That's what happens when there is no market discipline on the demand side. Unfortunately, there is probably no way to achieve such market discipline which is the reason that we now have rationing of health services in the form of third party reviews of treatment, and in the future we will undoubtedly have more. Almost nobody in this country pays the cost of their own health care. Those who rail against "socialism" in medicine are actually complaining about the prospect that the working poor may get the same benefits now enjoyed at nominal cost by the rich, the middle class and the poor.

Socialized medicine began in this country during the Depression when hospitals banded together to form Blue Cross to increase their chances of getting paid. It expanded after WWII with broadening access to employer financed insurances, and exploded over the last 20-30 years as almost all caps were elminated on these services (I suspect one of the factors was changes in tax laws making it difficult ot create more generous plans for executives than were offered to lower paid staff).

This led to dramatic increases in costs -- and dramatic improvements in the availability of many types of therapy. The dark side of this was that as these costs grew, companies began to seek out and exploit "loopholes" that would permit them to avoid paying health care costs for a growing number of their employees.

For many years, I ran a consulting company that had as its primary benefit to clients, the advantage of offering them a legal way to hire programmers without paying benefit costs for health care and pensions. Our customers included the major telecommunication companies, the major pharmaceutical companies, the major insurance companies, etc. Many of these companies used this approach to outsource 90%+ of their IT staffing requirements under contracts that imposed caps on markups over hourly wages that precluded offering any employer subsidized health or pension benefits. When the benefits of that had been fully exploited, and more savings were needed to maintain profit growth, the work was moved off-shore. This has directly added to the number of uninsured.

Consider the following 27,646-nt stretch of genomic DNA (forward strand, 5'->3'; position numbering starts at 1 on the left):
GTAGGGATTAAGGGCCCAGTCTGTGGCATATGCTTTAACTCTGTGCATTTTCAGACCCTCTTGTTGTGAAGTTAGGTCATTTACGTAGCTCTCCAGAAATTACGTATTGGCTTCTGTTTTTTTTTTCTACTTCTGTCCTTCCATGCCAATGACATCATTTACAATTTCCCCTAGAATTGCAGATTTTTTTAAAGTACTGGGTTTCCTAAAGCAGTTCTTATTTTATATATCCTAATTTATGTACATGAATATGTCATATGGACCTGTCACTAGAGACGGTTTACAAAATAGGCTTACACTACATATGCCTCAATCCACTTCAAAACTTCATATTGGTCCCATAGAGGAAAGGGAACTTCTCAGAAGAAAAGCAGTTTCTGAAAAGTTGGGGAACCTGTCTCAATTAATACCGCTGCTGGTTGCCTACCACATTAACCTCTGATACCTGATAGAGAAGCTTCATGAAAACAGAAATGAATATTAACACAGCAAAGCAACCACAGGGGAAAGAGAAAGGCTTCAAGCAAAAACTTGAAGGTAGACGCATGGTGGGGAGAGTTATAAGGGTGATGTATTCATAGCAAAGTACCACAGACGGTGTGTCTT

The reality is that our businesses must compete in a global context. When they compete they are the only companies in the world that are expected to be paying employee health care costs as a routine cost of business. Elsewhere in the world, there is either no such coverage for anyone or the coverage is provided universally by the government. Our businesses cannot remain competitive if they must continue to carry this albatross around their necks. The choice for us is do we wish to join the countries that have no employer or government subsidized health insurance programs for anyone (that would give you a free market and lower health costs), or become one of the countries that treat health insurance benefits, at some level, as a social responsibility, not a corporate one?

But when you discuss the ideological issues, you must begin with the fact that we already have socialized medicine and will continue to have socialized medicine until all of us are paying 100% of our own medical costs without subsidy.

tpaschal30
02-17-2009, 06:36 PM
But when you discuss the ideological issues, you must begin with the fact that we already have socialized medicine and will continue to have socialized medicine until all of us are paying 100% of our own medical costs without subsidy.

There lies some of the the problem. Costs began skyrocketing as government became more involved. Jeff your "classic book"seems to neglect no good or service is exempt from market forces.

Milton Friedman on health care;